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United States v. Faulkner

United States District Court, W.D. Oklahoma

July 12, 2017




         Defendant pled guilty to Count 1 of the Indictment charging him with health care fraud, in violation of 18 U.S.C. § 1347. On May 22, 2012, Defendant was sentenced to a term of fifty-one months' imprisonment followed by two years of supervised release. Defendant completed his sentence, and on June 15, 2017, he sent the Court a letter requesting that he be released from the remainder of his supervised release [Doc. No. 67]. In support of his request, Defendant stated that he was recently diagnosed with End Stage Renal Disease and he had been on dialysis since November 2016. Defendant also stated that he is awaiting a kidney transplant and has diminished eyesight due to diabetes, which required retinopathy surgery.

         The United States, with the concurrence of the United States Probation Office, objects to Defendant's request. In its response [Doc. No. 69], the government notes that Defendant currently owes $4, 285, 957.37 in restitution to Medicare. Although Defendant's previous restitution payments total $381, 218.90, $378, 433.90 of that amount was paid as a result of the forfeiture of his property. The government further notes that Defendant is currently delinquent in his restitution payments, having defaulted on his payment plan in April 2017. In 2017, Defendant has only paid $70 towards his restitution. Defendant is currently unemployed and seeking work.


         The goal of supervised release is “to ease the defendant's transition into the community after the service of a long prison term for a particularly serious offense, or to provide rehabilitation to a defendant who has spent a fairly short period in prison for punishment or other purposes but still needs supervision and training programs after release.” Johnson v. United States, 529 U.S. 694, 709 (2000) (quoting S.Rep. No. 98-225, at 124 (1984), reprinted in 1984 U.S.C.C.A.N. 3182)). Despite this stated policy, 18 U.S.C. § 3583(e)(1) gives a district court discretion to terminate a term of supervised release. Rhodes v. Judiscak, 653 F.3d 1146, 1148 (10th Cir. 2011). Pursuant to § 3583(e)(1), a district court may terminate a term of supervised release and discharge the defendant any time after the expiration of one year of supervised release so long as it considers the factors in 18 U.S.C. § 3553(a) and the release is in the “interest of justice.” United States v. Warren, 650 F. App'x 614, 615 (10th Cir. 2016) (unpublished) (citing 18 U.S.C. § 3583(e)(1); United States v. Begay, 631 F.3d 1168, 1171-72 (10th Cir. 2011)).

         The factors in § 3553(a) are: (1) the nature and circumstances of the offense and the history and characteristics of the defendant; (2) deterrence; (3) protection of the public; (4) the need to provide the defendant with educational, vocational training, medical care or other rehabilitation; (5) the sentence and sentencing range established for the category of defendant; (6) any pertinent policy statement by the Sentencing Commission; (7) the need to avoid unwarranted sentence disparities among defendants with similar records who have been found guilty of similar conduct; and (8) the need to provide restitution to any victims of the offense. See 18 U.S.C. § 3583(e)(1).


         In light of the aforementioned factors, specifically the nature and scope of the fraudulent Medicare scheme, the necessity for deterrence of similar conduct, and the need for Defendant to provide restitution totaling over $4 million, the Court does not believe Defendant has shown early termination of supervised release is justified.[1]See, e.g., United States v. Bayard, 537 F. App'x 41, 42-43 (3d Cir. 2013) (unpublished) (affirming district court's denial of early termination of supervised release based upon, inter alia, fact that defendant still owed $4, 000 in restitution); United States v. Oak, 398 F. App'x 274, 275 (9th Cir. 2010) (unpublished) (affirming district court's denial of motion for early termination of supervised release based upon “the finding that [the defendant] still owes more than $200, 000 in restitution”); United States v. Ferrell, No.: 13-0324 (RC), 2017 WL 149950, at *3 (D.D.C. Jan. 13, 2017) (holding defendant was not entitled to early termination of probation where, although defendant had generally complied with terms of probation, defendant had problems making restitution payments and had not completed payment of restitution in amount of $26, 029.34); cf. United States v. Walters, 129 F. App'x 319, 320 (7th Cir. 2005) (unpublished) (defendant's failure to pay restitution for fraud conviction warranted denial of motion for early termination of supervised release).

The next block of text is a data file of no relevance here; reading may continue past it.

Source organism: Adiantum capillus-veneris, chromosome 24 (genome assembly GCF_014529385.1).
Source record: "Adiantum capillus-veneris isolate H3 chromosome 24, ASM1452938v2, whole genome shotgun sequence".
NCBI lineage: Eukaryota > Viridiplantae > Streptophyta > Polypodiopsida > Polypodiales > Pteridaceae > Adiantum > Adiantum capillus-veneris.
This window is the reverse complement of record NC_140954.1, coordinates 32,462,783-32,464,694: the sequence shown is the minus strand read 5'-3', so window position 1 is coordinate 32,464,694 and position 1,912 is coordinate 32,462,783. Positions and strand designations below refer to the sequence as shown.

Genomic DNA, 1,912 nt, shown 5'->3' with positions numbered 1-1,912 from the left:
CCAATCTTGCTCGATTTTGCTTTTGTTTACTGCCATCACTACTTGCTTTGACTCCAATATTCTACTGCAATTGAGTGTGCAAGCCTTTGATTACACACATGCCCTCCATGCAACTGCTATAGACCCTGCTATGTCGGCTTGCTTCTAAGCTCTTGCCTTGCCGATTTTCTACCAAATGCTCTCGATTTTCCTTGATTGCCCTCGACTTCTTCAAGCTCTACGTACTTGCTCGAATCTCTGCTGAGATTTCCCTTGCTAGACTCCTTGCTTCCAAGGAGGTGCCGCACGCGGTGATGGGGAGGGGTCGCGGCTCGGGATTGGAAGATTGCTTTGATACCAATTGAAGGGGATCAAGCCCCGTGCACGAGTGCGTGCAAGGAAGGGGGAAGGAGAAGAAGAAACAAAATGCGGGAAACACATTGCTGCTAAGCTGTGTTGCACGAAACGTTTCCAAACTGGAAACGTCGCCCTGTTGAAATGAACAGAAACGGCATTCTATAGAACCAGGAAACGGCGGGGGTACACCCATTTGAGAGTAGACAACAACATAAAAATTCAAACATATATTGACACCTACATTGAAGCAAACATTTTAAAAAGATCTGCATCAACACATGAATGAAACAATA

Though the Court is mindful of Defendant's health and employment issues, it does not believe that consideration of the relevant factors under § 3553(a) support early termination of his supervised release. Accordingly, Defendant's request for early termination of supervised release [Doc. No. 67] is DENIED as set forth herein.

         IT IS SO ORDERED.



[1] In Warren, the Tenth Circuit noted it was unclear whether § 3583(e)(1) required consideration of the § 3553(a) factors when a court denies a motion to terminate supervised release. 650 F. App'x at 615. Nonetheless, the court examined the factors in reviewing the district court's decision to deny the appellant's motion for early termination. Id. The court also noted that discussion of each and every factor in §3553(a) was not required. See Id. (“Even in the initial sentencing context where a district court has a duty to consider all of the § 3553(a) factors, we have ...

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